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Kick off your rural lifestyle with a hobby farm – and then finance your equipment!

The rural life calls for a lot of people. Calm, peaceful, open spaces, no neighbours, and the beauty of Australia’s unique nature. What more could you ask for? Well, you have to consider that any kind of farm is going to take an amount of work. Not just to maintain it, but to improve the land and make it an actual farm!


To make these jobs easier you’re going to want to purchase some equipment – examples include tractors, mowers, runaround vehicles, water pumps, air compressors, fuel tanks,  and even light earth moving equipment such as a bobcat to clean up the place. All of these machines and equipment fall under the hobby farm finance category.


But does your farm and how you are or plan to operate it count as a hobby farm? Let’s talk about….




Equipment and machinery finance for your hobby farm!









So, how is a hobby farm classified?


Size and use are the main factors that are considered. How big is the farm in question and is it used for generating profit as part of a business operation?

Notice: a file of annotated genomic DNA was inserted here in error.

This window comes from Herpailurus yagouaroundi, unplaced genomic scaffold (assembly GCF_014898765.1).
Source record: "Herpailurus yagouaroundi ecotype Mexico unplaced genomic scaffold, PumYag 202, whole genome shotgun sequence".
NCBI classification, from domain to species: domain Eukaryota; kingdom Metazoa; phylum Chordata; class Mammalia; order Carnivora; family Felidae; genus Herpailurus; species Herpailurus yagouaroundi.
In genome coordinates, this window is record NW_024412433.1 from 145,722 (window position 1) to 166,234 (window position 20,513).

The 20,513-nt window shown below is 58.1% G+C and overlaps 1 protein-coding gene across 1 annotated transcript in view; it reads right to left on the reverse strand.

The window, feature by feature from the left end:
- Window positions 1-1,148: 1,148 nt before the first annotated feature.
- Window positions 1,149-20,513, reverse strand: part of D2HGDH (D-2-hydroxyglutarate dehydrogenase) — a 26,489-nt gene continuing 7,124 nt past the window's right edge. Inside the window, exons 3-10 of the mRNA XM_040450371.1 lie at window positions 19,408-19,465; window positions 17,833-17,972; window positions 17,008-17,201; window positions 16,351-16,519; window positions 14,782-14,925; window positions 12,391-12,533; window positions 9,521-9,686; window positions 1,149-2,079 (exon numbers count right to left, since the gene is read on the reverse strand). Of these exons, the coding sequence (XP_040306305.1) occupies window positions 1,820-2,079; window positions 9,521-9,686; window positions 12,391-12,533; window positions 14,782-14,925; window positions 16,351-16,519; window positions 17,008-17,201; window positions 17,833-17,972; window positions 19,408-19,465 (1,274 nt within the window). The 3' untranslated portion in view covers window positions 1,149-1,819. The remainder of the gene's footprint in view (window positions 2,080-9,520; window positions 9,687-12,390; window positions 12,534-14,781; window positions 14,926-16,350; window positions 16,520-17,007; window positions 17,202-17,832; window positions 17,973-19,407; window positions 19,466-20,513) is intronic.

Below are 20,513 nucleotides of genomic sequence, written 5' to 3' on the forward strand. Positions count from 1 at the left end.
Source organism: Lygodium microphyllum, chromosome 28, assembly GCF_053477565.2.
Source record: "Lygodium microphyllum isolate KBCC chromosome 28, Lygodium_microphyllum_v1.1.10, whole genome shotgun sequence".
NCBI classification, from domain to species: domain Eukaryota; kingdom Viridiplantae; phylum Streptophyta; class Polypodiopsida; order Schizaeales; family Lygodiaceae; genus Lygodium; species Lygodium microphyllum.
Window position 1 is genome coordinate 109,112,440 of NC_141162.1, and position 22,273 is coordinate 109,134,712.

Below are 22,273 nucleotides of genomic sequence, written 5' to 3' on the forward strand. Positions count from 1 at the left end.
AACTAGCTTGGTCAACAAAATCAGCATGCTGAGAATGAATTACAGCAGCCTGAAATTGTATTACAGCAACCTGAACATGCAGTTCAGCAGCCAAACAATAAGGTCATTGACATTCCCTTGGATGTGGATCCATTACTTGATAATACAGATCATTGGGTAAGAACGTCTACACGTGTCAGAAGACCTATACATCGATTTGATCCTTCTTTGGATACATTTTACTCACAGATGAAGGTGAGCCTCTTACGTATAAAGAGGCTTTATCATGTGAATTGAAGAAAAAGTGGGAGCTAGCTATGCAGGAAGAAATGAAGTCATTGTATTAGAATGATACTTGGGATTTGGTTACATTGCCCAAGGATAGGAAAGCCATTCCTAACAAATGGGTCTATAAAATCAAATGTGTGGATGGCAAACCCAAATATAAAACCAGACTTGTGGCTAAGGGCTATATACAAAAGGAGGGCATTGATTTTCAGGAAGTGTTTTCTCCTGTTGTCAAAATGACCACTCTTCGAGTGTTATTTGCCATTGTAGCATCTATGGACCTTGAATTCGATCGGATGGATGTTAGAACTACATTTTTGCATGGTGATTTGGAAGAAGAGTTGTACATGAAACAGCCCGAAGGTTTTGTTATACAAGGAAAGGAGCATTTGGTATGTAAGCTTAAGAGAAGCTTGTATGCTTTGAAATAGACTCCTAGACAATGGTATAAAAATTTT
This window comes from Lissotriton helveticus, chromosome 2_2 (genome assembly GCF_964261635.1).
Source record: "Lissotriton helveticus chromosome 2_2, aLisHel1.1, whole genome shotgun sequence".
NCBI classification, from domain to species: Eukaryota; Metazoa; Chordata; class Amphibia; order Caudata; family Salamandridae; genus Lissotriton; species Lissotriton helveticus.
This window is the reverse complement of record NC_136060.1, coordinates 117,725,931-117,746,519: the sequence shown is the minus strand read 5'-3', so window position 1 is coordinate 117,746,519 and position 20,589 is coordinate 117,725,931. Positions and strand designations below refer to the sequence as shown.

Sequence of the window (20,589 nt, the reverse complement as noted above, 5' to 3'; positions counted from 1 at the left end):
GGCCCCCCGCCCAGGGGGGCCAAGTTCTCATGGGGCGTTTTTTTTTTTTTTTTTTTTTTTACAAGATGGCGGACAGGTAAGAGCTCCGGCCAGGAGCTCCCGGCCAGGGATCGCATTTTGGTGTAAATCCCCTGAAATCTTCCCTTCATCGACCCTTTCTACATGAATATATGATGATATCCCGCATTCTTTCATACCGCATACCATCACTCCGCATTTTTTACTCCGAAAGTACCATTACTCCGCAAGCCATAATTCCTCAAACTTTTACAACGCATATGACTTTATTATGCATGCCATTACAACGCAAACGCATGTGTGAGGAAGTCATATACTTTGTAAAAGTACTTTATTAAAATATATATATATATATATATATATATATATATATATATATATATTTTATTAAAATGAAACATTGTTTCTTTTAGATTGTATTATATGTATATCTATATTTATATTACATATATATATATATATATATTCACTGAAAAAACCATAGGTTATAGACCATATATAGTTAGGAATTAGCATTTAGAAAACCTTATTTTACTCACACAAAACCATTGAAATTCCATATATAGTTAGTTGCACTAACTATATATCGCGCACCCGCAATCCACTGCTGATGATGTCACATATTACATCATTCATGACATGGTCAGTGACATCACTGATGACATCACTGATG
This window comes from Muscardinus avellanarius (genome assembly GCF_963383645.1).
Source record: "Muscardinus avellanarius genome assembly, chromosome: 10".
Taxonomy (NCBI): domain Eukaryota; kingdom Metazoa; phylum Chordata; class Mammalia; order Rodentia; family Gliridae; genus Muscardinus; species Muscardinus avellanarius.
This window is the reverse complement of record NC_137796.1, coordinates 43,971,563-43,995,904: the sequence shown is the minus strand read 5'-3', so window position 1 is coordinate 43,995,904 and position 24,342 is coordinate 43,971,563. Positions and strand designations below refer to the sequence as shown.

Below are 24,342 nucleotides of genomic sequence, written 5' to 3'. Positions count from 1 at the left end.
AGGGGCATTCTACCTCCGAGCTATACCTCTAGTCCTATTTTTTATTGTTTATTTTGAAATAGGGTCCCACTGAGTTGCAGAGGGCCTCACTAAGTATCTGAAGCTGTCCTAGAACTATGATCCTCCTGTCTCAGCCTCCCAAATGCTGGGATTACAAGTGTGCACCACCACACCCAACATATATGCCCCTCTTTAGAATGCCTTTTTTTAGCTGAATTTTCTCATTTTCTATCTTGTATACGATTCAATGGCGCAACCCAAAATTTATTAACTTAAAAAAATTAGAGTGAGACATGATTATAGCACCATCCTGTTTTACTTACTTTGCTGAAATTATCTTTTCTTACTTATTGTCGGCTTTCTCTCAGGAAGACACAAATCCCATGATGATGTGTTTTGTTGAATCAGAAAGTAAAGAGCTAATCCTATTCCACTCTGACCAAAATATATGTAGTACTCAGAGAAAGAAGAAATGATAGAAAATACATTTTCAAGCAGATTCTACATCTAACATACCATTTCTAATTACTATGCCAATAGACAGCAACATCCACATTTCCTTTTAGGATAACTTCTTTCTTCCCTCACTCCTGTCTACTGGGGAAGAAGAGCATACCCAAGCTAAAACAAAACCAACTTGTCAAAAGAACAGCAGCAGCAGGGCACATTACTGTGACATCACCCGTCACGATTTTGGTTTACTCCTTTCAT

Hobby farms are considered to be on the smaller side, are designed for casual or living uses primarily, and do not produce large amounts of products. As opposed to a commercial farm which can be geared for big production and is designed as such.


However a hobby farm, or even just a smaller sized rural property, can still offer it’s owners an income depending on what they choose to do. For example some crops are very valuable and can generate a substantial return while needing comparatively smaller amounts of space and resources to farm. This means starting smaller can be a wise choice as well as being a great way to get into the farm game.




When is a rural property classified as ‘income-producing’?